Some songs greatly benefit from the low-fi ambience. The muffled vocals and guitar playing and the squeak of the strings on “Placeholder” gives the performance an aura of intimacy as if he’s playing you a new song while sitting in your living room. The song is a tantalizingly hint at a greater song yet to be born from these building blocks. Smith’s lyric writing is also in fine form here, continuing to use simple language that conveys deeper meaning. An especially good line is: “He likes the way you look/Like an open book.”

Dark acoustic tracks like “Going Nowhere,” “New Disaster,” “Riot Coming,” “The Last Hour” and “Angel In The Snow” are just as powerful and promising. Again, there’s a temptation to imagine how these could be embellished with other sounds and maybe some drums, but these performances are so naked and direct, coming directly out of Smith, that they might just be the definitive versions. Their only real flaws are that they need to be louder and better mixed.

Smith takes time to celebrate his acoustic guitar influences on some very faithful covers. His voice perfectly recreates that of singer Alex Chilton for Big Star’s “Thirteen,” and he expertly executes the song’s complex picking pattern. While he doesn’t make the song his own, his version carries the same sensitivity and whimsy that makes the original so beloved. Smith’s take on Cat Stevens’ “Trouble” is tamer and less wooly than Cat’s (maybe because Smith’s vocals are more studied and not as robust and unhinged as Stevens’), but it too carries an eerie emotional punch because of the sincerity of Smith’s performance.

Listening to all the tracks back to back, the preponderance of personalized folk songs does take some stamina to get through. To ease the burden, there are some rockers sprinkled throughout. “Abused” features some Nirvana-like guitar sludge and could qualify as the most aggressive song of his solo years. “See My City Dead” is outlined by a pair of electric guitars that tease each only be pushed aside by blocky power chords for the chorus. Meanwhile, Smith apparently recorded two vocal parts so that he can duet with himself.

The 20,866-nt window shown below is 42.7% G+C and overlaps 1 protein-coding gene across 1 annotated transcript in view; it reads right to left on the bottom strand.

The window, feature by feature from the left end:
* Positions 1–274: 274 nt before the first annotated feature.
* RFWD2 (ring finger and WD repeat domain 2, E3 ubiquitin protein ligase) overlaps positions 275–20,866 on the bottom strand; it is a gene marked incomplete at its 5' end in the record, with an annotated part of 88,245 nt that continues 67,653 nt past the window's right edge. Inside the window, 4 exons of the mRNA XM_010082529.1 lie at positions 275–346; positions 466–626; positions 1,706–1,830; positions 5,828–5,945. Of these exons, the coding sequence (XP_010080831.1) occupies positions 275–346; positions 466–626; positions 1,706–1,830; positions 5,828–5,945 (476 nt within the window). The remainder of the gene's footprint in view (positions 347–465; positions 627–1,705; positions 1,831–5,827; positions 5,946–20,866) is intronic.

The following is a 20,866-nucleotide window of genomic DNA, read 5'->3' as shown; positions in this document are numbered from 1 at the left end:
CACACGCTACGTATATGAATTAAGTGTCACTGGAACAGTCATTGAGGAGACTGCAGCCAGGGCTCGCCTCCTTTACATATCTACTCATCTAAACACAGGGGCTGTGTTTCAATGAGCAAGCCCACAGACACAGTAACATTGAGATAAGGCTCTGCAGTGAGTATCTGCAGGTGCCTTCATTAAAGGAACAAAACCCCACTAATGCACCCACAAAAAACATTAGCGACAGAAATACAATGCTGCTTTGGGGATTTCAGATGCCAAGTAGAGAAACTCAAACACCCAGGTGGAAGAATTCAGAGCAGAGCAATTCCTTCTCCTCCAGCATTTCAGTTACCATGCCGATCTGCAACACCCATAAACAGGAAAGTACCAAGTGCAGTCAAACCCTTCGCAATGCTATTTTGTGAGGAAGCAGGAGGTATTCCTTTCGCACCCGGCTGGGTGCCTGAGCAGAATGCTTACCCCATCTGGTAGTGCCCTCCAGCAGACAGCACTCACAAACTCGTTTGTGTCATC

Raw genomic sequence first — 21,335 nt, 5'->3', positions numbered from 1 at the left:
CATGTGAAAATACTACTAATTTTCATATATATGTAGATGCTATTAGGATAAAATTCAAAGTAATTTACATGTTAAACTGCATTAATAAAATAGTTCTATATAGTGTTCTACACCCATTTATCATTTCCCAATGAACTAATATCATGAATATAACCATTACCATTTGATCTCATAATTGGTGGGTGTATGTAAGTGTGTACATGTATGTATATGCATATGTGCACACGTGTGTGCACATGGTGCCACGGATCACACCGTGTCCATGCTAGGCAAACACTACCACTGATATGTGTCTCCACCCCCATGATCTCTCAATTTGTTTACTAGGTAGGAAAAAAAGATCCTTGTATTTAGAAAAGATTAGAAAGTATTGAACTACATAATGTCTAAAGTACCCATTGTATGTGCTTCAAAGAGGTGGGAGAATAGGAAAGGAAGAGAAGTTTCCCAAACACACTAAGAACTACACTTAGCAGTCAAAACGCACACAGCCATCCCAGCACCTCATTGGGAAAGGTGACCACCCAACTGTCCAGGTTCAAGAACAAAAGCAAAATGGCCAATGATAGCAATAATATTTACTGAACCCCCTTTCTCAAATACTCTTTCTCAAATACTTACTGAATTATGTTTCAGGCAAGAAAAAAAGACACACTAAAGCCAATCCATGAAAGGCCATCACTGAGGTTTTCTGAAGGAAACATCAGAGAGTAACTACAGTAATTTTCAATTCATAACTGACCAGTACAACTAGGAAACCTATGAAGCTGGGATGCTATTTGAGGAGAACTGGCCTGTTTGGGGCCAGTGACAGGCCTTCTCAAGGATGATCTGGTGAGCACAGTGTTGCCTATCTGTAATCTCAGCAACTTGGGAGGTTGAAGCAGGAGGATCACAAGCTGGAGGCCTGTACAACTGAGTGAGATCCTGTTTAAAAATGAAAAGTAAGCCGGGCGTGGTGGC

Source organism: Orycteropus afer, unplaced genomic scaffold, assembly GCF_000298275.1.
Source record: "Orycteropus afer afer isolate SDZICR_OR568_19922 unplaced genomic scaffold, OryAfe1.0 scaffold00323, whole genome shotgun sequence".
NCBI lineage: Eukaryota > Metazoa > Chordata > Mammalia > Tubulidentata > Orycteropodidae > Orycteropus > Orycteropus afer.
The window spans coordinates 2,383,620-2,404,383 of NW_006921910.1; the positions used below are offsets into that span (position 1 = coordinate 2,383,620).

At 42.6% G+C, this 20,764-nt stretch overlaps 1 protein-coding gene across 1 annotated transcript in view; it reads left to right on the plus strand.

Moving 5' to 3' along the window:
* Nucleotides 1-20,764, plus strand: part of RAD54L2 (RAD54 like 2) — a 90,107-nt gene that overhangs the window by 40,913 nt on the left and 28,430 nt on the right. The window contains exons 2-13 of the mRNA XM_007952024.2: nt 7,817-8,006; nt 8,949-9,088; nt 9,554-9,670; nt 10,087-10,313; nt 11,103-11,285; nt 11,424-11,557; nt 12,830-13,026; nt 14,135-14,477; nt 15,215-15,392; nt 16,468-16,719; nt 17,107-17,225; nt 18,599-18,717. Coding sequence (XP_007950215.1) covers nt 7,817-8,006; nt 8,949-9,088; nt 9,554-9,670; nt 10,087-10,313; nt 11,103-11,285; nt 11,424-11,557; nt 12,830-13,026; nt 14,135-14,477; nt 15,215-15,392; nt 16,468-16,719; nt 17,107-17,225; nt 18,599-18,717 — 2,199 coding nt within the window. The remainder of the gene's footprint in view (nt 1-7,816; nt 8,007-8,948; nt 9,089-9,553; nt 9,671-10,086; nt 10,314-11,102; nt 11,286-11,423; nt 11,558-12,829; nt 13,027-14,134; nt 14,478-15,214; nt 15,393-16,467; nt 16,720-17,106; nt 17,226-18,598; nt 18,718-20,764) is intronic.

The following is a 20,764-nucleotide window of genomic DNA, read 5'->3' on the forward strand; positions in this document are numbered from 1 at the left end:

The most polished, “Amanda Cecelia,” is the only song with drums and combines layers of whimsical keyboards and bluegrass-like guitar notes to make an ebullient melody. Only on “Let’s Get Lost” does Smith combine his love of folk music and power pop. The song’s folk structure picks up added steam by using clipped electric guitar bursts to punctuate between the verses.

There’s no undiscovered radio hit here, but all the songs will lead to deeper appreciation of Smith. And although there’s little chance that a record label will hit the jackpot by releasing these songs, you can be sure that there’s some label honcho out there that’s throwing fits that these songs made it out there without a price tag. But this is ultimately a self-defeating position.

These are just the digital equivalents of the dozens of Beatles and Dylan bootleg vinyls that super fans snatched up in the ’60s, ’70s and ’80s. From these fans with passion, one could argue that the greater audiences got not only albums like “The Basement Tapes” or “Let It Be … Naked,” but outtake and alternate take-filled box sets and DVD bonus features.

This leak will benefit Smith in the long run. His songwriting and potent performance style are of such rare quality that any commotion that arises from his music and the more often his music can make it to the un-indoctrinated ear, it will likely win over a a new fan.

In fact, fans on one Smith message board are already suggesting they start a “Free Elliott” campaign, similar to the one that developed around Fiona Apple recently, to get a label to officially release these songs.

Eventually, stock in Smith’s abilities will rise, and when the industry finally has a new product of his to sell, it will mean better business. And that’s got to be a dream for any CEO.

Note: Please don’t e-mail me asking where to find these tracks as I can’t help you. If you want to find them, you’ll have to do some looking.

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Note: David’s nationally syndicated music column, Soundbytes, appeared in the Entertainment section of all Internet Broadcasting websites. This column was originally published there.

©Copyright 2005 by David Hyland. All rights reserved. This material may not be published, broadcast, rewritten or redistributed.